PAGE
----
Resistance is Fertile: from Blockadia to Nowtopia

Research output: Contribution to conferenceAbstract


Despite decades of mounting scientific evidence for an impending climate crisis and a plethora of viable ways to transition towards a more sustainable society, the global social metabolism remains dependant on fossil fuel extractivism which is driving climate change. Yet grassroots activists have already begun to demonstrate and experiment with the modes of living they desire to see in wider society. On every continent broad-based alliances are actively resisting the extraction, transportation and combustion of fossil fuels on the basis of the social, environmental and climatic injustice imposed. Because fossil fuel projects are initiated by political economies which can be described as capitalist/patriarchal/colonial/racist, fossil fuel conflicts are a political opportunity and real space for articulating diverse agendas and values, epistemologies and ontologies regarding the environment and society, as well as visions of system change. In this way these conflicts can become the confluence of grassroots social
movements, as well as of activist and academic co-produced theories. The paper draws from cases of ‘Blockadia’ - the interwoven spaces of resistance blocking the
fossil fuel chain - as featured on the Atlas of Environmental justice (EJAtlas, Assessing the mobilising groups, mobilising forms and alternative proposals, examples of intersectional alliances which use prefigurative resistance as part of their repertoire of action are examined. There are instances of sustainable solutions such as renewable energy projects used as a way to expose the conflict over fossil fuels, and moreover there are cases demonstrating the ways in which theoretical and political discourses such as decolonial theory and queer- /eco- feminisms are integrated not only into the framing of the conflict and the promotion of alternatives, but also into the culture and structure of the movement. This can also lead to antagonisms and critiques within the movement, which can help to progress theory and practice. Where communities of resistance have emerged, there are living examples of what more socio-ecologically resilient and just societies could look like, implicitly or explicitly realising academic and popular concepts such as nowtopias and Degrowth.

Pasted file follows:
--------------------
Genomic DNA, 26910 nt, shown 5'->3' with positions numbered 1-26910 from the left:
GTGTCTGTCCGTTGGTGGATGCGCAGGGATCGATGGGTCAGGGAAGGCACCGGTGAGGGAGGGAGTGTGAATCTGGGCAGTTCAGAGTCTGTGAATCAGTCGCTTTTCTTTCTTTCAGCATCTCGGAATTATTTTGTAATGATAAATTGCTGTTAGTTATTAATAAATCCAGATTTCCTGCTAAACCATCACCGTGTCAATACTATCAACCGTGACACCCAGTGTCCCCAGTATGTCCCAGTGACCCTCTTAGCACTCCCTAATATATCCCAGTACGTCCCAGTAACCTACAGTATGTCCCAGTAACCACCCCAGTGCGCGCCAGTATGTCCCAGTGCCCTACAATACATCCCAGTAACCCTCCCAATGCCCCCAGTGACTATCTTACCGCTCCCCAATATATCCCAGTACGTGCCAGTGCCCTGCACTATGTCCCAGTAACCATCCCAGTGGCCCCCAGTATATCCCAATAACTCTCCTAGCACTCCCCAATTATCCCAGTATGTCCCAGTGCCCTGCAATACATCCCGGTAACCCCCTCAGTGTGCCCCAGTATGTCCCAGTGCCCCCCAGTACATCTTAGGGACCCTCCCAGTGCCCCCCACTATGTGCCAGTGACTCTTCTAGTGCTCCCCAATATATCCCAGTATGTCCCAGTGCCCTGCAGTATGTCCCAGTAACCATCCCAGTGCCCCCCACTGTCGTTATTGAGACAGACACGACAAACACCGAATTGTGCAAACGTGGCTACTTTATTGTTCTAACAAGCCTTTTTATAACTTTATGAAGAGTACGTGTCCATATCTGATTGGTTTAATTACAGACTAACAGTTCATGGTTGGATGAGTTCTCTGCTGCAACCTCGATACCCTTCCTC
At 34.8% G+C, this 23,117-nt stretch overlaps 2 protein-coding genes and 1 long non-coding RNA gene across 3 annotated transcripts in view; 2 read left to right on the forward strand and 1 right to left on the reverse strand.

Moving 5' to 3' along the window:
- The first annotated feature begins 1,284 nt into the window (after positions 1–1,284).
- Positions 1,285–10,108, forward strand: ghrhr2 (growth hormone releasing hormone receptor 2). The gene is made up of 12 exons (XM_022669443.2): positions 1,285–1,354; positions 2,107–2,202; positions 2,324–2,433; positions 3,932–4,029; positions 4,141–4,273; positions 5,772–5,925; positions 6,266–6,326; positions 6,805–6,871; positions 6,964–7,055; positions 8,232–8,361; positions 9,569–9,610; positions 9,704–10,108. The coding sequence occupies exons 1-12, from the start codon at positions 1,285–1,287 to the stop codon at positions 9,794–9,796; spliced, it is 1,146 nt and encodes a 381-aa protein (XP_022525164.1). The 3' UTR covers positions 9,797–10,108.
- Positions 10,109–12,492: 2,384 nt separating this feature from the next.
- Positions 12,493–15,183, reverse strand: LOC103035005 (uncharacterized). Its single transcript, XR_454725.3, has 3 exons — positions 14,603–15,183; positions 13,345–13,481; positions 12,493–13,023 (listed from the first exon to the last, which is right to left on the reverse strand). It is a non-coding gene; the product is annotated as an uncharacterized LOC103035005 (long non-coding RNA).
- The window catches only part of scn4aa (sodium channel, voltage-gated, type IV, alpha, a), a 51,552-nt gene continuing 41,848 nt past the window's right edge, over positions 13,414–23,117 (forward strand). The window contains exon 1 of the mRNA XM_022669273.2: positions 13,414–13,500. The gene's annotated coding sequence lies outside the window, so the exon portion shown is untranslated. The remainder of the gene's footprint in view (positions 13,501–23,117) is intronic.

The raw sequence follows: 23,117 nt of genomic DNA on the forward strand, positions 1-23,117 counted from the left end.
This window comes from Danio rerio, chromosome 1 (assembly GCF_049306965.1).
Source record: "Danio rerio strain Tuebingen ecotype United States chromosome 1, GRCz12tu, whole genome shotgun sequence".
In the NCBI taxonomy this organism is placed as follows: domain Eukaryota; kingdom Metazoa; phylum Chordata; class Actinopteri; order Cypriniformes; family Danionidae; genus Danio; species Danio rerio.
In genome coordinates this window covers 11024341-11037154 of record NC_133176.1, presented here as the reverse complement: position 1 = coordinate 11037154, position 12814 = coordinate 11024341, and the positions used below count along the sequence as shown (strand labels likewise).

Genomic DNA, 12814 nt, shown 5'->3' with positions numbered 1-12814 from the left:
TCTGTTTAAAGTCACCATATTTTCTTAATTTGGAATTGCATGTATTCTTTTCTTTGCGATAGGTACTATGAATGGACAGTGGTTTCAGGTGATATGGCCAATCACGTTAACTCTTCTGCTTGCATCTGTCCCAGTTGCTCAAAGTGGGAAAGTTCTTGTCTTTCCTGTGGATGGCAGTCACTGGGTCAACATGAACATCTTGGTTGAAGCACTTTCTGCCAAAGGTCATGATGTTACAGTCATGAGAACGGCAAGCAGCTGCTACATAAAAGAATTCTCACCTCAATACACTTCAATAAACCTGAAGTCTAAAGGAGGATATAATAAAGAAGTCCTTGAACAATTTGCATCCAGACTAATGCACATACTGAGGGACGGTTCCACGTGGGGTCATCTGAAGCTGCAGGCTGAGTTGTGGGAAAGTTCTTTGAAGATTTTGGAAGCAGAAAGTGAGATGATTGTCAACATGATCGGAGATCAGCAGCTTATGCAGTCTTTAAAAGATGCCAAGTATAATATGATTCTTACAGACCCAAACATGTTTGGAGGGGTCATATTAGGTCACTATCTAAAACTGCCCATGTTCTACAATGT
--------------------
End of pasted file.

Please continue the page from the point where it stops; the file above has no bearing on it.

Original languageEnglish
Publication statusPublished - 2018
Event6th International Degrowth conference: Dialogues in Turbulent Times -
Duration: 21 Aug 201825 Aug 2018


Conference6th International Degrowth conference


  • Degrowth
  • Environmental justice
  • fossil fuel conflicts
  • prefigurative politics


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